Today’s juvenile justice system has undergone significant changes since its inception, with most state juvenile codes now emphasizing intervention and treatment and the justice system devoting more resources to rehabilitation over incarceration.

There are several efforts in place to establish a juvenile justice system that adequately addresses the mental health needs of juvenile offenders. One such measure is the Juvenile and Delinquency Prevention Reauthorization Act of 2009, which seeks to:

  • Provide states with training and technical assistance related to effective mental health and substance abuse screening, treatment, and assessment
  • Direct states to outline their plans to use evidence-based mental health and substance abuse screening and assessment programs for juveniles in secure facilities
  • Add experts in mental health to state advisory groups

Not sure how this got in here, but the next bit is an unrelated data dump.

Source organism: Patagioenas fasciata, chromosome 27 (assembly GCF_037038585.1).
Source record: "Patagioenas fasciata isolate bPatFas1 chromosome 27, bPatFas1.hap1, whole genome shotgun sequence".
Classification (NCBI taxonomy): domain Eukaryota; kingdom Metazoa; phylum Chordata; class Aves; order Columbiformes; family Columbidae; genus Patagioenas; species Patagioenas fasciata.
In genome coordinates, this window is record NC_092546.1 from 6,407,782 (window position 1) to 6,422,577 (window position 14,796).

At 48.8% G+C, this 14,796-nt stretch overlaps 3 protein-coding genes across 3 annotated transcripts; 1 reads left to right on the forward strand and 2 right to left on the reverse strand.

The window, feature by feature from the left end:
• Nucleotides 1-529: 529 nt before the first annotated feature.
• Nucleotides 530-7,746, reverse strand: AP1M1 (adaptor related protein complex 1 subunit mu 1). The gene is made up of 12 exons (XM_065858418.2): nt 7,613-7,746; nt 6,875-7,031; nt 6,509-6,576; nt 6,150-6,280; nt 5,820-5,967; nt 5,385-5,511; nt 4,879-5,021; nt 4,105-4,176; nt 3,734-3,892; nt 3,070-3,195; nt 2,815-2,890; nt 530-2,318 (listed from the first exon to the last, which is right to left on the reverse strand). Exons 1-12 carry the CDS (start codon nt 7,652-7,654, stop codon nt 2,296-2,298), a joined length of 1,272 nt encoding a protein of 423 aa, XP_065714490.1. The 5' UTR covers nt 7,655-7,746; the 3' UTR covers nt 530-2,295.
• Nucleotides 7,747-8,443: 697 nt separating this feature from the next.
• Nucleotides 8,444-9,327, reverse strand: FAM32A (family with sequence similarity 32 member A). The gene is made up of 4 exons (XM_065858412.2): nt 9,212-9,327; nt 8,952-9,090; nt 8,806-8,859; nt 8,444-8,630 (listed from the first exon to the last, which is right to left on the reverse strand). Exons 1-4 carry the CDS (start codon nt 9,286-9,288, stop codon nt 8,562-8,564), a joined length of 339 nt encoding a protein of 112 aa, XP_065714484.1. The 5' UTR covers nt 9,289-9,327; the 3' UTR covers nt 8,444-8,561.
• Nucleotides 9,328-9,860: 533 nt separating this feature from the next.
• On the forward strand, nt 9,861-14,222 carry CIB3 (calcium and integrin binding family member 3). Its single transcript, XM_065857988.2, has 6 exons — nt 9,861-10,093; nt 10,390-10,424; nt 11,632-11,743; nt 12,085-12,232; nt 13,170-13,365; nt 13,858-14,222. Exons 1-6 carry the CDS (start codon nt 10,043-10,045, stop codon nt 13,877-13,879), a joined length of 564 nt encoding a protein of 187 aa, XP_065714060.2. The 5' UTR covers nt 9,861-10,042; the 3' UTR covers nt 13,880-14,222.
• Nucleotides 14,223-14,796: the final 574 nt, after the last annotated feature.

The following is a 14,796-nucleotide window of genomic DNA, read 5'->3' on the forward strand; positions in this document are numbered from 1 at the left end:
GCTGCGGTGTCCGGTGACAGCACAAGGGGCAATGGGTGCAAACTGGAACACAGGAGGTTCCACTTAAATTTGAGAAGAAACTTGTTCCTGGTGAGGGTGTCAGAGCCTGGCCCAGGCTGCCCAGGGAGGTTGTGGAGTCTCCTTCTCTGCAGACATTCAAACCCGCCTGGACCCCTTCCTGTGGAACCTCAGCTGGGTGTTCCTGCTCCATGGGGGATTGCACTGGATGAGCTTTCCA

• Add the Administrator of the Substance Abuse and Mental Health Services Administration to the Federal Coordinating Council for Juvenile Justice and Delinquency Prevention
  • Authorize a study to fill in gaps in research regarding the prevalence of disabilities among the juvenile justice population
  • Create new incentive grant programs that help state and local governments address mental health substance abuse needs among young people in the juvenile justice system

Dr. Gail A.Wasserman and colleagues published a study on juvenile mental health conditions in 2010, wherein it was found that more than half (51.9 percent) of youth in the juvenile justice system had at least one mental health or substance use disorder. More specifically, of those who had just entered the system, 35 percent were found to have a mental health disorder; whereas, of those who were committed to a secure facility, about 64 percent were found to have a mental health disorder.